A Polyphonic Thanksgiving MUSICAL FEAST!

Happy Thanksgiving to you and yours from everyone at Polyphonic.org!  To celebrate the holiday, we asked each of our editors to design a musical “feast” – a menu of some favorite musical selections for which they are thankful.  Enjoy!

Ann Drinan – Senior Editor

Ann Drinan on stage at the Hartford Symphony's Talcott Mountain Music Festival.

Ann Drinan

Appetizer: Hot brie cheese and spicy goat cheese with fancy crackers, pepperoni slices, spicy salsa, and lots of olives.
Festival Overture by Dimitri Shostakovich
To get us all in the holiday/party mood.

Salad: Concertante for Violin and Viola by Wolfgang Amadeus Mozart
Elegant, proper, gorgeous, and oh, that viola! (Good for you!!)

Pre-Dinner Appetizer: The smells from the kitchen!
Swan Song” from Carmina Burana by Carl Orff
Getting the bird ready for the dinner table.

Main Course: Second Symphony – 1st movement by Johannes Brahms
The family starts out slowly, feeling each other out. A few tentative limits. And then it gets interesting – but never a real argument. We can side-step each other so nicely! And it all feels so comfortable, after all.

Stuffing: First Symphony, 1st movement by Sergei Prokofiev
It’s Mom’s usual dressing but with a few interesting accents – a little pepper? a new spice? Something else?

Side: Algis’ Lithuanian Mushrooms – M.K. Ciurlionis’ tone poem: Jura – The Sea
My husband always makes a Lithuanian dish of mushrooms, sour cream, onion and lemon for our Thanksgiving dinner. Ciurlionis is Lithuania’s best known painter and musician; a contemporary of Brahms. Algis’ grandfather helped found the Lithuanian National Museum, which saved most of the treasured paintings by Ciurlionis after WWII. (And I chose this of his several tone poems because Algis’ sister’s name is Jura; her name means “ocean.”)

Side: Aunt Hilda’s Nameless Dish – we have to taste this thing but we really wish we didn’t. Oh sigh, holidays are hard!
Oblivion by Astor Piazzola, with Gidon Kremer

Dessert: Betsy’s apple and pumpkin pies
Nutcracker, Dance of the Mirlitons by Piotr Tchaikovsky


Robert Levine – Senior Editor


Robert Levine

Appetizer: O Lord, Make Thy Servant Elizabeth, Our Queen by William Byrd
William Byrd was the greatest English composer of the 17th century – perhaps of any century. He was also a Catholic, which posed considerable risks in an era when the Vatican was actively encouraging the assassination of Queen Elizabeth. Nonetheless, he was appointed a Gentleman of the Chapel Royal and, with Thomas Tallis, was granted a patent (essentially a monopoly) on the printing of music and ruled music paper, so he had a lot for which to be thankful to Elizabeth. This anthem was likely an expression of that gratitude.

Appetizer: Quartet in A minor, Op. 132 – Molto Adagio; Andante by Ludwig Van Beethoven
During the winter of 1824-25, Beethoven suffered from an intestinal disorder which he feared would prove fatal. This movement, written after his recovery, was described in the manuscript by Beethoven as Heiliger Dankgesang eines Genesenen an die Gottheit, in der lydischen Tonart (Holy song of thanksgiving of a convalescent to the Deity, in the Lydian Mode).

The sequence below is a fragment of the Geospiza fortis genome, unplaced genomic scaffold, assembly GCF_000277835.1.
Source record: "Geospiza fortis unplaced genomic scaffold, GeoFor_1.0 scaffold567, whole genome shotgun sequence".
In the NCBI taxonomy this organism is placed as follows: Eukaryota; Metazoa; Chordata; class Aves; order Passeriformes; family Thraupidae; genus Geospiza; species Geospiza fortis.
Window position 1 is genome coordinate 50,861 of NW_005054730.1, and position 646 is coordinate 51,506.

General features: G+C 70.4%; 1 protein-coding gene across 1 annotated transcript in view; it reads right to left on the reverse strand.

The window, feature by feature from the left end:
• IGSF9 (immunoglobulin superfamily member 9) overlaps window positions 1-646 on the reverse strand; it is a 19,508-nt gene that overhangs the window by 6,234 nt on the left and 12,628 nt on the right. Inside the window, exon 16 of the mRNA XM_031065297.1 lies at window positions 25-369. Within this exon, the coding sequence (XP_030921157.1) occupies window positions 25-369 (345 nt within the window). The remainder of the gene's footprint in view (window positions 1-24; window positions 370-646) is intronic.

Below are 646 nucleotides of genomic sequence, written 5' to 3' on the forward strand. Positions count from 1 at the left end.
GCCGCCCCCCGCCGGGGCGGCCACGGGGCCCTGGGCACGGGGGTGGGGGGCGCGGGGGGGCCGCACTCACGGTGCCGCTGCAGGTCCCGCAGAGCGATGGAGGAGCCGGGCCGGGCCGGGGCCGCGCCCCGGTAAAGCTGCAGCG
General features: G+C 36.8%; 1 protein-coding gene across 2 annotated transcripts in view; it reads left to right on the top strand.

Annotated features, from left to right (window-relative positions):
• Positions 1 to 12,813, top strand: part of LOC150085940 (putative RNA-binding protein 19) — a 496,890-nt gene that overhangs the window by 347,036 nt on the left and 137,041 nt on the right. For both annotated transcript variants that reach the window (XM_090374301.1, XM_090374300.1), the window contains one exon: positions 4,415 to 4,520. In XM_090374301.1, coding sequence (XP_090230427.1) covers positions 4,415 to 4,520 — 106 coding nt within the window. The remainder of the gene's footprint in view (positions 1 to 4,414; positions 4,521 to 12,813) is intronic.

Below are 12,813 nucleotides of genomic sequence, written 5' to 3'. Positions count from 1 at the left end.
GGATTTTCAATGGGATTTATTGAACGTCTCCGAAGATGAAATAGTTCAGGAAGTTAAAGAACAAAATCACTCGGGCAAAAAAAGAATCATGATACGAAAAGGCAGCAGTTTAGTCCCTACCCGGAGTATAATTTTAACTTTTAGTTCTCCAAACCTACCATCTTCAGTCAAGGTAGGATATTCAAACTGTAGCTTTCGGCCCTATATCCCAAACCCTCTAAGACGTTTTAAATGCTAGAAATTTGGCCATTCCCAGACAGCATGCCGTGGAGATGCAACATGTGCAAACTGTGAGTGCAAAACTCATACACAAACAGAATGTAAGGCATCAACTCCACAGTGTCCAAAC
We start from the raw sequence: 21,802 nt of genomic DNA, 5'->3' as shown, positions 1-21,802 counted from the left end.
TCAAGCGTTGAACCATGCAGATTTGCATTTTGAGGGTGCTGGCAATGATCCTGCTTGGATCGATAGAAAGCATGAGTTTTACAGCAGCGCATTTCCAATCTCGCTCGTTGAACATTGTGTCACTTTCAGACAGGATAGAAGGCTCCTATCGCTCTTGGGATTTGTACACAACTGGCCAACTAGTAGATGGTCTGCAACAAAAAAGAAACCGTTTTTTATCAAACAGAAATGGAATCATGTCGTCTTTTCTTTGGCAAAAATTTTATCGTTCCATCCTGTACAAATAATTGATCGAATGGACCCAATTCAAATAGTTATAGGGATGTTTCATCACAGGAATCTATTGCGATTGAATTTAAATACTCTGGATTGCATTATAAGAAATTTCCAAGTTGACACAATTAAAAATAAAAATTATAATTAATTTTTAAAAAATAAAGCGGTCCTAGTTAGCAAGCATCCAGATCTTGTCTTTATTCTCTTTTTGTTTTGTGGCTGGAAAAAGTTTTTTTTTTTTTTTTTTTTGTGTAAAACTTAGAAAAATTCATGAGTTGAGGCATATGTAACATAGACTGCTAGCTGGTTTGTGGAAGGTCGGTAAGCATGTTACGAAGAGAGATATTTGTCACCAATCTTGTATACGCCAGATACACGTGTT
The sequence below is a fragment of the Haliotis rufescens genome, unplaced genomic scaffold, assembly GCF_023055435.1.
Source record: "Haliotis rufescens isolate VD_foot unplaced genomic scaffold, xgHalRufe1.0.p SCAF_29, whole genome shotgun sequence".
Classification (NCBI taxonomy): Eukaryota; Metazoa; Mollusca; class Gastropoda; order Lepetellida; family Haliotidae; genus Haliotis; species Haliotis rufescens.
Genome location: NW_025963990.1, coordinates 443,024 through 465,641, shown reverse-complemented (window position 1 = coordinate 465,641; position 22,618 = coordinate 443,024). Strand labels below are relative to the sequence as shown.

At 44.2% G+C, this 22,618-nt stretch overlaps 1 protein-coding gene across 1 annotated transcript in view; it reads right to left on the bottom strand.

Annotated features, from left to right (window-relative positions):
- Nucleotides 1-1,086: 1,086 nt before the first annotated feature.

This performance is by the Orford Quartet – unfortunately for me, about a year before I joined them. There are lots of ways of playing Beethoven, but this is as good as example of great quartet playing as one could ever hope to hear.

Entree: Symphony No. 5 by Jean Sibelius
One of the greatest symphonies of the 20th century, in one of Bernstein’s last recordings with the Vienna Philharmonic. It is a powerful interpretation; both idiosyncratic and deeply insightful.

Dessert: Der Wanderer, D. 649 by Franz Schubert
Schubert wrote two songs with this title; this one, to a text by Friedrich von Schlegel, is the lesser-known of the two. I have no idea why; it is stunningly beautiful. If you don’t know German, a translation is mandatory (unless you believe that the words didn’t matter to Schubert). This one is by the English music critic William Mann. The performance is by the incomparable Dietrich Fischer-Dieskau and the great English accompanist Gerald Moore.


Steve Danyew – Managing Editor


Steve Danyew

Appetizer: Folk Feast by Dimitri Shostakovich
Pure joy and fun to begin!

Appetizer: Salvation is Created by Pavel Chesnokov
A beautiful work of great depth that I have loved since first hearing it in high school.

Entree: Serenade for Winds by Antonin Dvorak
A rich, fun and elegant work by Dvorak – not too filling, but just right!

Side Dish: Overture to Candide by Leonard Bernstein
This is like the cornbread chorizo stuffing we are making – who doesn’t love this stuff! A little heat, a little spice, and gone very quickly! And I just love watching Bernstein conduct this performance. The sheer passion and joy on his face while making music is inspiring.

Side Dish: Electric Counterpoint by Steve Reich
A more reflective and introspective groove as the feast draws to a close.

Desert: Eager Beaver by Stan Kenton
It’s time for sugar!!


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